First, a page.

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Pitt Hopkins syndrome

Background

Pitt Hopkins syndrome was first described in 1978 but was not commonly recognised until 2007 when the underlying genetic cause of the condition was identified. The condition is characterised by severe learning disability, breathing abnormalities and characteristic facial features.

Credits

Medical text written January 2009 by Jill Clayton-Smith.  Last revised May 2016 by Jill Clayton-Smith. Consultant Clinical Geneticist, St Mary's Hospital, Manchester, UK.

Although great care has been taken in the compilation and preparation of all entries to ensure accuracy, we cannot accept responsibility for any errors or omissions. Any medical information is provided is for education/information purposes and is not designed to replace medical advice by a qualified medical professional.

What are the symptoms?

The main symptoms of the condition are severe intellectual disability, breathing abnormalities with intermittent periods of overbreathing and breath holding, and characteristic facial features including a wide mouth, prominent lips and deep-set eyes. Individuals with Pitt Hopkins syndrome are often short compared to other family members and may have a smaller head size. Seizures (see entry Epilepsy) may be present and brain scans often show some specific abnormalities. There are minor differences in the shape of the fingers and slim feet, often with shorter fourth and fifth toes. Constipation may also be a problem. Speech is very limited in Pitt Hopkins syndrome, often to a few words. It has been noted that many people with Pitt Hopkins syndrome have a tendency to smile frequently and this characteristic, together with some unsteadiness on walking leads to the diagnosis often being confused with Angelman syndrome. The breathing abnormalities, sometimes associated with colour change, are not present in every person and may not appear until mid-childhood. This diagnosis is therefore often made relatively late. Another commonly described characteristic is shaking the head in a "figure of eight" movement.

What are the causes?

Pitt Hopkins syndrome is caused by abnormalities of a gene called TCF4 on chromosome 18q21.2. The TCF4 gene controls the activity of many other genes and together with them plays an important part in how the brain develops and functions.

How is it diagnosed?

The diagnosis of Pitt Hopkins syndrome is often recognised by experienced doctors when they see and examine an affected individual, and can therefore sometimes be made without any tests. However, in most cases it will be confirmed by genetic testing of the TCF4 gene. The tests should look for both a single spelling mistake within the gene (point mutation) or for evidence that the TCF4 gene is partly or wholly missing (deletion) as either can cause Pitt Hopkins syndrome.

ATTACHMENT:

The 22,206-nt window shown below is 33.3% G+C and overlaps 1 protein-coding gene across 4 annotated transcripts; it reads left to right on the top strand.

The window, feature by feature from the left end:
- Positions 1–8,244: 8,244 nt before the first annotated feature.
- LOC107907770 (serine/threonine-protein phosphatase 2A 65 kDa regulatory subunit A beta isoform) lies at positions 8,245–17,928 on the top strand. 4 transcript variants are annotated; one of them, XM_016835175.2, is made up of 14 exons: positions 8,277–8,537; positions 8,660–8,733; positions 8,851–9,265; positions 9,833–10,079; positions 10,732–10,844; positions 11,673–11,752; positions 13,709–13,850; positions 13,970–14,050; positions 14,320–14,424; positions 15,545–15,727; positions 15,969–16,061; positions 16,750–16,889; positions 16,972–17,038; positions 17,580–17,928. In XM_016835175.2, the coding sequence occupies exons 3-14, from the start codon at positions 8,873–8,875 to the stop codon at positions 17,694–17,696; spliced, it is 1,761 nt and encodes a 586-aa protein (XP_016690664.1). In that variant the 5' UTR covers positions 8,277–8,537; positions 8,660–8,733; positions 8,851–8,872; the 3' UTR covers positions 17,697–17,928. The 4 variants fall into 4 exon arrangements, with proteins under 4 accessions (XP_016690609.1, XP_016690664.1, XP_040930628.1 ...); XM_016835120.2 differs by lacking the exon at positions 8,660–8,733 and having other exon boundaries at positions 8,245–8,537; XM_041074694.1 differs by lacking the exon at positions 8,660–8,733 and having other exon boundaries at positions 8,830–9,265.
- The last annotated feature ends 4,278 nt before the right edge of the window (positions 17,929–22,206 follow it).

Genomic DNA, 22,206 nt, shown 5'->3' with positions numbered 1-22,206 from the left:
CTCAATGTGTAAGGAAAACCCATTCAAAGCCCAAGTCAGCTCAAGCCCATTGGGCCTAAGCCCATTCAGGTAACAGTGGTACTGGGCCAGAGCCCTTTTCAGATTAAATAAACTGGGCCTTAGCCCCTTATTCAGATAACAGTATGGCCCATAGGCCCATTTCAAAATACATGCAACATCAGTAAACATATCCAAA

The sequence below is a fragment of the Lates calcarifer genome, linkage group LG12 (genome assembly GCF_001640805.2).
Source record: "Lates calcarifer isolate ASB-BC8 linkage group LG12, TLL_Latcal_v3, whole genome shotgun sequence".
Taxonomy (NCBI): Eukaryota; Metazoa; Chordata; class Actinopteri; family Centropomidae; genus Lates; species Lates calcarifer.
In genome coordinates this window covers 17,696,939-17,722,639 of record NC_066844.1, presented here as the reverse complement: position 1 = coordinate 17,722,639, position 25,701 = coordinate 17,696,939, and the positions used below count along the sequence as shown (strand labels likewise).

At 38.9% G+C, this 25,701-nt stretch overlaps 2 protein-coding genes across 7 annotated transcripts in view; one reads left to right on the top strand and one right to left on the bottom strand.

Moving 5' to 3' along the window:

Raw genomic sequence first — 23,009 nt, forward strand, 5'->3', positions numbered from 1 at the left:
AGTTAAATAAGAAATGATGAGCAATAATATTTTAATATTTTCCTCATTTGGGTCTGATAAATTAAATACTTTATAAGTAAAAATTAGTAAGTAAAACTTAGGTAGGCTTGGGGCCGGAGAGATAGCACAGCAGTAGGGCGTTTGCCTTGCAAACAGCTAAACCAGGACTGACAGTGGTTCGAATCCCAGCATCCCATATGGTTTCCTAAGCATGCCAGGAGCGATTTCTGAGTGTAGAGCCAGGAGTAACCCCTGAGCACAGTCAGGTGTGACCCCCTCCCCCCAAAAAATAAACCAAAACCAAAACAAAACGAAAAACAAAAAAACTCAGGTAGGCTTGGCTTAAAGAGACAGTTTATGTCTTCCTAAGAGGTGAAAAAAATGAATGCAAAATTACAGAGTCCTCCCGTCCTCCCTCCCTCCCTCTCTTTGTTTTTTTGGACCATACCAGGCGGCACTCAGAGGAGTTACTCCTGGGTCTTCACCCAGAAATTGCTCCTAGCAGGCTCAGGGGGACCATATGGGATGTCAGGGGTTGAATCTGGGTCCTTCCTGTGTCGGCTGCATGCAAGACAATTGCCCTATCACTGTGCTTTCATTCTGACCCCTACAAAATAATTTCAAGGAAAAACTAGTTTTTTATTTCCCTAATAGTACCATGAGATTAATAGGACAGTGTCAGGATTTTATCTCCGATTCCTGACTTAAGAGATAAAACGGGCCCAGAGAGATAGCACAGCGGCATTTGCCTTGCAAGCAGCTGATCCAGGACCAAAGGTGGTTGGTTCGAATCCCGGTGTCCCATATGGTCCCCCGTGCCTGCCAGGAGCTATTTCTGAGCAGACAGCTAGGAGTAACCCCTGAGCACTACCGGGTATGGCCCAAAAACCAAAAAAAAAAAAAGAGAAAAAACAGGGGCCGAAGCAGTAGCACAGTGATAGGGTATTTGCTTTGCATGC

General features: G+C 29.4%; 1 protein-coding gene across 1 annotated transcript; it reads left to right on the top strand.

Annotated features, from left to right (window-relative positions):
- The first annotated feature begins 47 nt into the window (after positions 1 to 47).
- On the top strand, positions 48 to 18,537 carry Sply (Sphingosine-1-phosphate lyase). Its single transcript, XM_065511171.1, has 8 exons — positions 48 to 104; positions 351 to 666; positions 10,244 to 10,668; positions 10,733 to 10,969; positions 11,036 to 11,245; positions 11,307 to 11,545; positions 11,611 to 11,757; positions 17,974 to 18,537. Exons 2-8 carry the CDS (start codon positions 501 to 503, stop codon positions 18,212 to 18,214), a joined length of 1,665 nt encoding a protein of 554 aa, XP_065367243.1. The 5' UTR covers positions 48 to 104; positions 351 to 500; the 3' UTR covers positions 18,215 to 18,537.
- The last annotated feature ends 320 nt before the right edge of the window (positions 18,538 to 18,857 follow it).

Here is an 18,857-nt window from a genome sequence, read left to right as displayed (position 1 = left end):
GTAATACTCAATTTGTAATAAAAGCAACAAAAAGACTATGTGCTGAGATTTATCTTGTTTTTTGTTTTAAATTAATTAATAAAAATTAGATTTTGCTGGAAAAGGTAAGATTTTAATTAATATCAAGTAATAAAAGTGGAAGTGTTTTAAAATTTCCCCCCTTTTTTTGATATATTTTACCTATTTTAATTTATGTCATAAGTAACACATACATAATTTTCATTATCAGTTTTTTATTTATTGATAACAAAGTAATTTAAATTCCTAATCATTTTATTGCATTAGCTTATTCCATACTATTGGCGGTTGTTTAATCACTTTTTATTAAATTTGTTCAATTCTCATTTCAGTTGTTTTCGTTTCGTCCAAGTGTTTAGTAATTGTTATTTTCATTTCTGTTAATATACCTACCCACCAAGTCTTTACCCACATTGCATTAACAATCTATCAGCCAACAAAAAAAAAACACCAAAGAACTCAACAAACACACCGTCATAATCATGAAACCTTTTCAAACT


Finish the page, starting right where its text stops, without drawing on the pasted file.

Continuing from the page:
How is it treated?

There is no specific treatment available for Pitt Hopkins syndrome at the present time. Children with the condition can acquire some skills, and many eventually learn to walk.

Inheritance patterns and prenatal diagnosis

Inheritance patterns
Most cases are sporadic, meaning the gene change responsible for the condition usually occurs for the first time in the affected child.

Prenatal diagnosis
Prenatal diagnosis for this condition is possible if a gene change is identified and testing of parents and genetic counselling is recommended for families with an affected child, though risks of recurrence are low.

Is there support?

Pitt Hopkins UK

Email: sue@pitthopkins.org.uk
www.pitthopkins.org.uk

Pitt Hopkins UK are a Registered Charity No.1167153 and they provide up to date information and support for families with children with Pitt Hopkins Syndrome. They also offer a Facebook page, an online support group and a useful free app called Pitt Hopkins.

Group details last updated July 2016

Talk to other families about your child's condition

Visit our online Pitt Hopkins syndrome group

Visit our online advice and support or read all about diagnosis.


You can also call us if you need information or advice on any aspect of caring for a disabled child. Monday to Friday, 9.30am to 5pm.


0808 808 3555 or helpline@contact.org.uk